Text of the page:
symlinkat - create a symbolic link relative to a directory file
#include <fcntl.h> /* Definition of AT_* constants */
int symlinkat(const char *oldpath, int newdirfd, const char *newpath);
Feature Test Macro Requirements for glibc (see feature_test_macros(7)):
Since glibc 2.10: _XOPEN_SOURCE >= 700 || _POSIX_C_SOURCE >= 200809L
Before glibc 2.10: _ATFILE_SOURCE
The symlinkat() system call operates in exactly the same way as
symlink(2), except for the differences described in this manual page.
If the pathname given in newpath is relative, then it is interpreted
relative to the directory referred to by the file descriptor newdirfd
(rather than relative to the current working directory of the calling
process, as is done by symlink(2) for a relative pathname).
If newpath is relative and newdirfd is the special value AT_FDCWD, then
newpath is interpreted relative to the current working directory of the
calling process (like symlink(2)).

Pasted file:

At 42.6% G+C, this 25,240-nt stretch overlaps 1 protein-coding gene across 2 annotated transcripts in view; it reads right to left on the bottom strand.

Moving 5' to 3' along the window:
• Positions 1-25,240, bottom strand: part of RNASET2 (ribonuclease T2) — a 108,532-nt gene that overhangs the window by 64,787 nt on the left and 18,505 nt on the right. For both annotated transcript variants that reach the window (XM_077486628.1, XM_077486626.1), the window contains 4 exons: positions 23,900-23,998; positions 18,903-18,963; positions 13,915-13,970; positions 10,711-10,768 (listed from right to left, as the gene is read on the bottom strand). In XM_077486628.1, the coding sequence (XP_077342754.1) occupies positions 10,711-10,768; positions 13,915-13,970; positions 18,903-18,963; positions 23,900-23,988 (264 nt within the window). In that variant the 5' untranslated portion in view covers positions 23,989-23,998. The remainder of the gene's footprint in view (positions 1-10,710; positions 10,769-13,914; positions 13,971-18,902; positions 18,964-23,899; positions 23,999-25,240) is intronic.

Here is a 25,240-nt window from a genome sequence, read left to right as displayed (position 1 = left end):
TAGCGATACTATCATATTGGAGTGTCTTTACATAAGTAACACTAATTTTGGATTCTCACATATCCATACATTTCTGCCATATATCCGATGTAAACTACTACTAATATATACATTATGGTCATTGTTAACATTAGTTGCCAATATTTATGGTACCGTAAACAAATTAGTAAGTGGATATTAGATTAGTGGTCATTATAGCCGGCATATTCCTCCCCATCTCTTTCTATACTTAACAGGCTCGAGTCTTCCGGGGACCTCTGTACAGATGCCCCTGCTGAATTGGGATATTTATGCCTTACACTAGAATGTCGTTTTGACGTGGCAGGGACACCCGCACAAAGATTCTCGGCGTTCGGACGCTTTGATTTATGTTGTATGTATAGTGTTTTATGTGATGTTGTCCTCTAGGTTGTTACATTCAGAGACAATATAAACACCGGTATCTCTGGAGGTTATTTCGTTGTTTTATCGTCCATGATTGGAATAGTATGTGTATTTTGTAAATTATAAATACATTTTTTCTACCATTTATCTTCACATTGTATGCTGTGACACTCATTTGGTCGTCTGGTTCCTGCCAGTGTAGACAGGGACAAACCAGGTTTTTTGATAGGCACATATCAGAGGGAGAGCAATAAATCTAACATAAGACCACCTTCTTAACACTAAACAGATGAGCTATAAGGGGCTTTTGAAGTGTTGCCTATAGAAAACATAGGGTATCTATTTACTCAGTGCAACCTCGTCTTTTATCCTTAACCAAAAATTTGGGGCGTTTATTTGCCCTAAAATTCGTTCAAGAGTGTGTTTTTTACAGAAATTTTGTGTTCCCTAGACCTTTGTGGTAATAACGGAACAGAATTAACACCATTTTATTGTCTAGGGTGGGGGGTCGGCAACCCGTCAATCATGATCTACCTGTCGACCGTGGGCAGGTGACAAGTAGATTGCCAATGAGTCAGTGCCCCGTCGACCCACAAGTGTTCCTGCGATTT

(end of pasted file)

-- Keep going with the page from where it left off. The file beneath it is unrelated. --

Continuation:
If newpath is absolute, then newdirfd is ignored.
On success, symlinkat() returns 0. On error, -1 is returned and errno
is set to indicate the error.
The same errors that occur for symlink(2) can also occur for
symlinkat(). The following additional errors can occur for
EBADF newdirfd is not a valid file descriptor.
newpath is relative and newdirfd is a file descriptor referring
to a file other than a directory.
symlinkat() was added to Linux in kernel 2.6.16.
See openat(2) for an explanation of the need for symlinkat().
openat(2), symlink(2), path_resolution(7), symlink(7)
This page is part of release 3.24 of the Linux man-pages project. A
description of the project, and information about reporting bugs, can
be found at http://www.kernel.org/doc/man-pages/.